All Decked Out
Good design doesn’t end at the front door. Before you spend another summer staring at the same green plastic garden chairs you’ve stared at for the past three summers, why not treat the back porch more like the living room?
Whether you want to recapture that weekend trip to Kennebunkport with classic teak or add a splash of postmodern color to the roof deck, good-looking seating adds stylish flair to any outdoor space, sprawling or intimate.
Good design doesn’t end at the front door. Before you spend another summer staring at the same green plastic garden chairs you’ve stared at for the past three summers, why not treat your back porch like you do your living room?
Whether you want to recapture that weekend trip to Kennebunkport with classic teak or add a splash of postmodern color to the roof deck, good-looking seating adds stylish flair to any sprawling or intimate outdoor space.
Even during summer showers, Jasper Morrison’s stackable Air-Chair ($100) from Sedia (535 Albany St., 617-451-2474, www.sedia.com) is pretty and practical. These sleek seats are durable enough for outdoor use, but can also be handsome additions to any indoor affair. “Being that they’re stackable, they’re convenient for storage,” says Dan Weldon, Sedia’s manager, but are more visually appealing than folding chairs. “These chairs can be used as extra seating inside for someone who wants a more contemporary look.” The child-friendly seats (spills wipe up easily) come in sunny South Beach shades, including aqua, seafoam and hot pink. “A lot of people use them for small South End patios and roof decks,” says Weldon.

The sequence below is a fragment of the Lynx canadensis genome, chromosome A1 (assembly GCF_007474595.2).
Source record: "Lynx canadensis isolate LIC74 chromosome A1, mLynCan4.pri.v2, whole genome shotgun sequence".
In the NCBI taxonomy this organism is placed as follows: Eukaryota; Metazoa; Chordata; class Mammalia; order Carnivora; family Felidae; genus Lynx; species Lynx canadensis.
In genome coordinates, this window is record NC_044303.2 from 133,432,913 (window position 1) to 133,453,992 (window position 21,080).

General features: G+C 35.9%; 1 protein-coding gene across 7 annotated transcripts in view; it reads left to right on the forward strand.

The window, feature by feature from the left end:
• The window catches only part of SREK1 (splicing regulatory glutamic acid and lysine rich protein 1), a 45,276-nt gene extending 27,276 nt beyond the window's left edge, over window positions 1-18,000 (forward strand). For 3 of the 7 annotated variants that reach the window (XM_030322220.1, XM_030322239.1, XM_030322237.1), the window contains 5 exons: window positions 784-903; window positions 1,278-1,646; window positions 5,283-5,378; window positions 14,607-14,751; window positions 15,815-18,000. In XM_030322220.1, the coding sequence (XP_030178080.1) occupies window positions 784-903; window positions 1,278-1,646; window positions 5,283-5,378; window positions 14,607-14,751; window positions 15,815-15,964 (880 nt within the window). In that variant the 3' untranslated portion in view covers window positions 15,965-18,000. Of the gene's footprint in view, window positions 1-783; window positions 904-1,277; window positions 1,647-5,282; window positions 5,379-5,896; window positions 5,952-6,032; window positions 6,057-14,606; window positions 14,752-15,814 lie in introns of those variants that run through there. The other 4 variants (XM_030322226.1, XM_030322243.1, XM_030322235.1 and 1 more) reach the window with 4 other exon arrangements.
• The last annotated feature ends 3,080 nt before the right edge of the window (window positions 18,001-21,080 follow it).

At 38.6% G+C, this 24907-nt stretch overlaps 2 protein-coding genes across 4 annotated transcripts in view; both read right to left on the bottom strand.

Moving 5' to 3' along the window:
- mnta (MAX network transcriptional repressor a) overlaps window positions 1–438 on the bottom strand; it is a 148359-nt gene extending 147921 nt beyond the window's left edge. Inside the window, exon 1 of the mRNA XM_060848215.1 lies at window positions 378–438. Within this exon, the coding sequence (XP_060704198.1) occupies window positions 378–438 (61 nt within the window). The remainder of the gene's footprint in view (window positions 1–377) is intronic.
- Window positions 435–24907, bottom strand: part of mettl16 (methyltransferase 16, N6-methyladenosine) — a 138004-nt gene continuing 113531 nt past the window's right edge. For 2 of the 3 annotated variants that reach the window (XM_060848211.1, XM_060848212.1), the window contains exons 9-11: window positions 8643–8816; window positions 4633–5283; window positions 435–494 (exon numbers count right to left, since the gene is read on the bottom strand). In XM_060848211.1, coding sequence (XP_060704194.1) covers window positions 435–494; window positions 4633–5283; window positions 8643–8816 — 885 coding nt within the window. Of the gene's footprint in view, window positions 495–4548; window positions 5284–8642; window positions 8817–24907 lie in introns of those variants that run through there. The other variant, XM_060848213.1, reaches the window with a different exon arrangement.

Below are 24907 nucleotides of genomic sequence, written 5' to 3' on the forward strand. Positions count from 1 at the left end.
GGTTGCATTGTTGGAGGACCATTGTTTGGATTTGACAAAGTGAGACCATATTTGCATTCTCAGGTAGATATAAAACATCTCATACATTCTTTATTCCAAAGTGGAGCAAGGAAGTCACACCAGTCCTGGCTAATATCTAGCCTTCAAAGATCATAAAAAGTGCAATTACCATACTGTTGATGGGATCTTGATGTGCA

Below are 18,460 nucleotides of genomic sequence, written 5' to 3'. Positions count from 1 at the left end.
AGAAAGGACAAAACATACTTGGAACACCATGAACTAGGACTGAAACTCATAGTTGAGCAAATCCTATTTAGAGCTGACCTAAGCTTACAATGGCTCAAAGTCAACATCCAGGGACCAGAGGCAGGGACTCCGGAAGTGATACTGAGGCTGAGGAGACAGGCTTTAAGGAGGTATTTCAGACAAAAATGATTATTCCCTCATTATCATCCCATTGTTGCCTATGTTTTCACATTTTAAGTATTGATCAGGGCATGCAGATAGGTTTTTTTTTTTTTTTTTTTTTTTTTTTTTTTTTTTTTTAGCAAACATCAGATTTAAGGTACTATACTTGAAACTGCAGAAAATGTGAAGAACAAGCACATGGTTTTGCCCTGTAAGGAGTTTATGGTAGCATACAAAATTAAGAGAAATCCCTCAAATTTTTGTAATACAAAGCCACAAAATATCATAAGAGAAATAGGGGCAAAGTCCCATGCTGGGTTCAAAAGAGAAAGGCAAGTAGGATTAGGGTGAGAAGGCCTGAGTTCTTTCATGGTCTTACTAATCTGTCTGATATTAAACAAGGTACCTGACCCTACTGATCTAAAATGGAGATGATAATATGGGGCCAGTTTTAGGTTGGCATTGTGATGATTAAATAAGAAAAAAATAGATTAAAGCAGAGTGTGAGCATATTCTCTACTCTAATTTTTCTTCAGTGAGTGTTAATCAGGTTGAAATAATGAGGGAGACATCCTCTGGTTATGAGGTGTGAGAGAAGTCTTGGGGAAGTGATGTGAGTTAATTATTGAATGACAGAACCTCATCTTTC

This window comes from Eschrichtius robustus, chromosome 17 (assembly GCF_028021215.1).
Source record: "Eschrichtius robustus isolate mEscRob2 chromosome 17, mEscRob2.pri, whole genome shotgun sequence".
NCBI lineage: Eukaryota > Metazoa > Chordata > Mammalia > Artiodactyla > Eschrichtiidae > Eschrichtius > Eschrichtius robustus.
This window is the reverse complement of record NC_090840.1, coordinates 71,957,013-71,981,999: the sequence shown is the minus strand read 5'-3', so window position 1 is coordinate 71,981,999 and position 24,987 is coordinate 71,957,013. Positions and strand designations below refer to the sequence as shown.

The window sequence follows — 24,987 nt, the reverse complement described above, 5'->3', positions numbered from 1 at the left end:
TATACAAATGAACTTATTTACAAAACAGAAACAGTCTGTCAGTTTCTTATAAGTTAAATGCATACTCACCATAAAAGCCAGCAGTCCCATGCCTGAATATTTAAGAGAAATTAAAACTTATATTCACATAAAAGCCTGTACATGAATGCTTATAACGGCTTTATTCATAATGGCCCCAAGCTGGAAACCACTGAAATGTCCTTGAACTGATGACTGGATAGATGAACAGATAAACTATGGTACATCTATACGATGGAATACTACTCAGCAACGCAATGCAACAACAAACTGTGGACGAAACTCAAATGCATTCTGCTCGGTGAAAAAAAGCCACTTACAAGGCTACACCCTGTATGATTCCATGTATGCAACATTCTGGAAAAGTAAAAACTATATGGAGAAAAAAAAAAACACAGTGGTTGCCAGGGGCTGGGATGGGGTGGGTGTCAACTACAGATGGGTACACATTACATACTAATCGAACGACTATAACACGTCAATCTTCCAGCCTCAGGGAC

If you’re looking for classic outdoor seating with a modern twist, Sedia carries Italy’s answer answer to dining alfresco. The Pamplona side chair ($365), a familiar fixture at European bistros, comes in black and translucent, as well as red, blue and yellow. Each chair can withstand raindrops and accidents, like an overturned iced coffee. “They’re also good for outdoor use,” says Weldon, “because aluminum doesn’t rust.”
Wicker is experiencing yet another renaissance. Popular among Victorians, and later earning favor in the 1960s and ’70s thanks to its likability both in the living room and on the lanai, these days wicker and wicker substitutes withstand rigor in style. Gloster’s Plantation Swivel Rocker ($645, by special order) at Seasons Four (1265 Massachusetts Ave., Lexington 781-861-1200, www.seasons-four.com) is both weather- and UV-resistant. Made of teak, the rocker looks like its rattan and cane cousins, and requires minimal maintenance.
Add a splash of color to your rocker at www.gloster.com, where you can choose from more than a dozen cushion fabric styles, from traditional forest green to mod stripes, leaf patterns, pastel florals and Asian accents. You can also pick up custom-designed cushions from many local upholstery shops.
Can’t get enough teak? Seasons Four’s RockWood garden furniture ages to shabby-chic perfection. Consider a bench as an accent piece or Seasons Four’s chic off-white cushioned club and lounge chairs.